For hour after hour we chased across the wilderness. Through engine bark and radio banter, there was excitement and happiness to be heard. We’d stop and swap, before our crazy convoy would careen west once more, a diverse caravan of cracking cars ploughing a furrow across this sceptred isle. In a warm inn, we quenched our thirst and sated our hunger as the passion for our favourite cars of the year was shared and debated around the table. And tomorrow, heads cleared and hearts racing, we would do it all again.
Well, that didn’t happen. Clearly in terms of global Covid-related upheavals, the cancellation of Autocar’s Christmas lunch is not going to place us high on anyone’s pity list. But what actually passed for one of our favourite events of the year truly was indisputably pitiful: a ragtag bunch of hacks squinting into their screens while wearing a contemptible assortment of Christmas jumpers, Santa hats and scraps of redundant tinsel.
We drank not flagons of foaming ale but mugs of tea from chipped cups. For roast goose and sizzling spuds there were sandwiches and packets of crisps. Sartorially we were a disgrace, worthy of no further mention other than Matt Prior, who at least had the dignity and presence of mind to wear antlers.
As ever, we were saved by the cars we brought. Or didn’t bring. Some we had not driven for months, yet despite the passage of time their memories remained as strong as ever, the selection as catholic as we have come to expect. There are, it seems, some things not even Covid can stuff up.
From the stoically traditional (my Land Rover Defender) to the thoroughly modern (Steve Cropley’s Volkswagen ID 3), past the fabulously wacky (Prior’s Donkervoort) and just plain unhinged (Richard Lane’s Ruf CTR), they came from all corners of the automotive spectrum. We had a classic beauty (Matt Saunders’ Ferrari Roma), a rule-bending sensation (James Disdale’s Toyota GR Yaris) and in Simon Davis’s Boxster GTS the almost obligatory Peter Perfect Porsche, the car that can do no wrong.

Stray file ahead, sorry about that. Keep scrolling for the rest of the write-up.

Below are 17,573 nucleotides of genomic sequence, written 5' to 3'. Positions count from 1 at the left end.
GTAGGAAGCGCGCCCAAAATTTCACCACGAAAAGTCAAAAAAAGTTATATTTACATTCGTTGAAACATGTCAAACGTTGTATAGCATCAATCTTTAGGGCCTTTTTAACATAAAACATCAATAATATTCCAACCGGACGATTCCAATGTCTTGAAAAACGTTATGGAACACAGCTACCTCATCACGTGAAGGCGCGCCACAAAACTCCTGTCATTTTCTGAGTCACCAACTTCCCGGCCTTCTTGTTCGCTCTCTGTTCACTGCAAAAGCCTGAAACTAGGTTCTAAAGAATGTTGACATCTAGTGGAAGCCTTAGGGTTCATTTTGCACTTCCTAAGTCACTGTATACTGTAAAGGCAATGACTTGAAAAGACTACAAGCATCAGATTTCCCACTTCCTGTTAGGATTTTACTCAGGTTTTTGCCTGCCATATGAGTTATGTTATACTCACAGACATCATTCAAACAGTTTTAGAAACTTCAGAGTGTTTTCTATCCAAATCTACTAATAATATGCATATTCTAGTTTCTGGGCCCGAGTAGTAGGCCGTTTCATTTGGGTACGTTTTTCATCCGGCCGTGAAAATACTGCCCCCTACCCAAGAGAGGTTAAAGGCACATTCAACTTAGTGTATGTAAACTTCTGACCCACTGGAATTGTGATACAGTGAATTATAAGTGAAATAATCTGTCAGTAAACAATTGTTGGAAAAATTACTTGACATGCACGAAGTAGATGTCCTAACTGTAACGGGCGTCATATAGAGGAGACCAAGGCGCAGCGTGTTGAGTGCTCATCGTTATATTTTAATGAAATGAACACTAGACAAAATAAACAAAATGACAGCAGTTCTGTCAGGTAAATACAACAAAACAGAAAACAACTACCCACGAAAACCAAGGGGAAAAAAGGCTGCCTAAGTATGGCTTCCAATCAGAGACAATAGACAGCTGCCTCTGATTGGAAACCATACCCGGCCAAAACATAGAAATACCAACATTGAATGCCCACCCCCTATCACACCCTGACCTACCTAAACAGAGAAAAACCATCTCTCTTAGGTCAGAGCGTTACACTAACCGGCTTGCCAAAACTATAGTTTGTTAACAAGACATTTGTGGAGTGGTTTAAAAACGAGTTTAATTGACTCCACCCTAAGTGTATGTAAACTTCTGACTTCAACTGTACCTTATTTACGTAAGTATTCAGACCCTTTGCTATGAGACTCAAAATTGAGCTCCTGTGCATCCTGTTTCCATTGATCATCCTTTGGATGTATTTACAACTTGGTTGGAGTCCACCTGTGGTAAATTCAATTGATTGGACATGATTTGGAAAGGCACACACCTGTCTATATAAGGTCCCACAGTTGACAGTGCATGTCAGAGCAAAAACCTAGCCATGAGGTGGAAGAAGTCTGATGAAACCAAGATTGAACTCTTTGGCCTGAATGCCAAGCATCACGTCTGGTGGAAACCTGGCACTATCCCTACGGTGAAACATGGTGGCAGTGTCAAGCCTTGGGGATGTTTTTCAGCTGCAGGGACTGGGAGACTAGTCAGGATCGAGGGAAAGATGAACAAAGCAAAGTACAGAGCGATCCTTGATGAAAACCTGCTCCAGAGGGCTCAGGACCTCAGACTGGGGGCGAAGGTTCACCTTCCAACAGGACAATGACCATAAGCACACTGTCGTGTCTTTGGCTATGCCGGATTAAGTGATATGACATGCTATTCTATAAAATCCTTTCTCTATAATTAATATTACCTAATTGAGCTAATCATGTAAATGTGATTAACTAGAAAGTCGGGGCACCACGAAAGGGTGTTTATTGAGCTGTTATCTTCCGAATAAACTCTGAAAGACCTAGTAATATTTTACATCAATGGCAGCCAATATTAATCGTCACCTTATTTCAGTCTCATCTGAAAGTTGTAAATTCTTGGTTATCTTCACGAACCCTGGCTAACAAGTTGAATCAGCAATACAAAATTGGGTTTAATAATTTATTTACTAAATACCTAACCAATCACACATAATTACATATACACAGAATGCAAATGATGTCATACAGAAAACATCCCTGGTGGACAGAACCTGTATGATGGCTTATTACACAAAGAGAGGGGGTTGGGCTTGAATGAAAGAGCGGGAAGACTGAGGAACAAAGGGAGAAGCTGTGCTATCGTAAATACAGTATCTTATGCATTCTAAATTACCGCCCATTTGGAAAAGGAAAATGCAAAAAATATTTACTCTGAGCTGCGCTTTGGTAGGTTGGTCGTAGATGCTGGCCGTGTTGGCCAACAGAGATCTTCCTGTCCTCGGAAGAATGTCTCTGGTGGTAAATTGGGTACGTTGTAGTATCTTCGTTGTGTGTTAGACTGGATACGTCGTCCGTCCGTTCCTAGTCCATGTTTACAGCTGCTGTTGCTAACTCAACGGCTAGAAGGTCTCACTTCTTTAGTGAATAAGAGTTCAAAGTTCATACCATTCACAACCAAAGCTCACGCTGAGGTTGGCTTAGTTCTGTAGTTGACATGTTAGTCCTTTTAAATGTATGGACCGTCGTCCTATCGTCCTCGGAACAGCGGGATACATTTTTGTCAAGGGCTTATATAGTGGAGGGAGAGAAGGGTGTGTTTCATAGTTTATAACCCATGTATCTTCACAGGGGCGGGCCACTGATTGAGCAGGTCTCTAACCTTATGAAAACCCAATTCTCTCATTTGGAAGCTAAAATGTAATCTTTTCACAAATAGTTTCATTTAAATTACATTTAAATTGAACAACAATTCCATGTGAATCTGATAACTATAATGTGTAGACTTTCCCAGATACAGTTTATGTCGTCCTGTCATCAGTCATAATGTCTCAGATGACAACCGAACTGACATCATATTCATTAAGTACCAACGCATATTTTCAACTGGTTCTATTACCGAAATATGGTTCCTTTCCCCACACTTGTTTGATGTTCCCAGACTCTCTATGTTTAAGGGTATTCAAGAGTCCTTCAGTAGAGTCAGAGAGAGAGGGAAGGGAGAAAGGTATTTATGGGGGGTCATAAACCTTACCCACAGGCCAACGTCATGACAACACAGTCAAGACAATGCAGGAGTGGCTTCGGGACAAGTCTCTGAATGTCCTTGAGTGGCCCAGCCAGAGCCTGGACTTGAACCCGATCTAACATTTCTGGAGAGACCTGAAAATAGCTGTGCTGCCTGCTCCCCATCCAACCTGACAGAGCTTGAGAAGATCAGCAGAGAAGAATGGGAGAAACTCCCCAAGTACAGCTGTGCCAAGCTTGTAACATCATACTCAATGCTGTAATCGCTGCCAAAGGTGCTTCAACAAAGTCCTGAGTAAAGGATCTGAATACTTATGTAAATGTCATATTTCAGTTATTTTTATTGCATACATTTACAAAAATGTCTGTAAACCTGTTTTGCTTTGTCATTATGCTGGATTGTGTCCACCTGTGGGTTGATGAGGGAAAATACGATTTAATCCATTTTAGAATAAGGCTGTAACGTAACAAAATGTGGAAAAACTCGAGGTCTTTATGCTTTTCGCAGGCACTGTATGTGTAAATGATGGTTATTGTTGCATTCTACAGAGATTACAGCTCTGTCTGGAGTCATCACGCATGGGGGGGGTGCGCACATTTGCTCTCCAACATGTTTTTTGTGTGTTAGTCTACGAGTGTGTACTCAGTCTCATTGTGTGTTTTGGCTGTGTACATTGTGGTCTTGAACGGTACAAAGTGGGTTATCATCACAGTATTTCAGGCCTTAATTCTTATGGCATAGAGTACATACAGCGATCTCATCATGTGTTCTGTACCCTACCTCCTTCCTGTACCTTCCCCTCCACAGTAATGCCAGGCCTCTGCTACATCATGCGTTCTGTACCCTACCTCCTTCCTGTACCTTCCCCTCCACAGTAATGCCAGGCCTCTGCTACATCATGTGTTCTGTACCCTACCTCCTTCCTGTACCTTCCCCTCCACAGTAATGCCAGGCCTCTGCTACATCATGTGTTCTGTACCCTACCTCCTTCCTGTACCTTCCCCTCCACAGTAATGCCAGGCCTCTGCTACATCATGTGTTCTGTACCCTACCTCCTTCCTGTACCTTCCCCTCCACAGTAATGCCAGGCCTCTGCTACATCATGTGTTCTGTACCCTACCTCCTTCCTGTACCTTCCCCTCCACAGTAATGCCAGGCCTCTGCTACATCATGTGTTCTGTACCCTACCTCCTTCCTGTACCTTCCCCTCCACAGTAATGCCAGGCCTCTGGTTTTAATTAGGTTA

And so without further ado – or mince pies, brandy butter, crackers or anything else you might associate with the seasonal festivities – let us commence, our contenders appearing in the order in which their keepers appeared on my screen during our two-hour Zoom call. And you don’t get more Christmassy than that.
Matt Saunders, didn't bring a Ferrari Roma
I drove it back in August, just as we emerged from lockdown #1. It seemed to me like this was Ferrari getting back to something a little bit more sensible and classic, a return to a kind of car it used to do really well but appears to have forgotten about in the past 10 years or so.
The Roma reminded me of the 550 Maranello we drove last year to celebrate the 30th anniversary of our Britain’s Best Driver’s Car contest. The concept is quite different – one a two-seat V12, the other a 2+2 V8 – but a mix of usability and performance is common to both. And I like the way it balances a full measure of Ferrari excitement factor with a positioning that is a little more affordable and sensible. The result is a car you can imagine using for all sorts of reasons.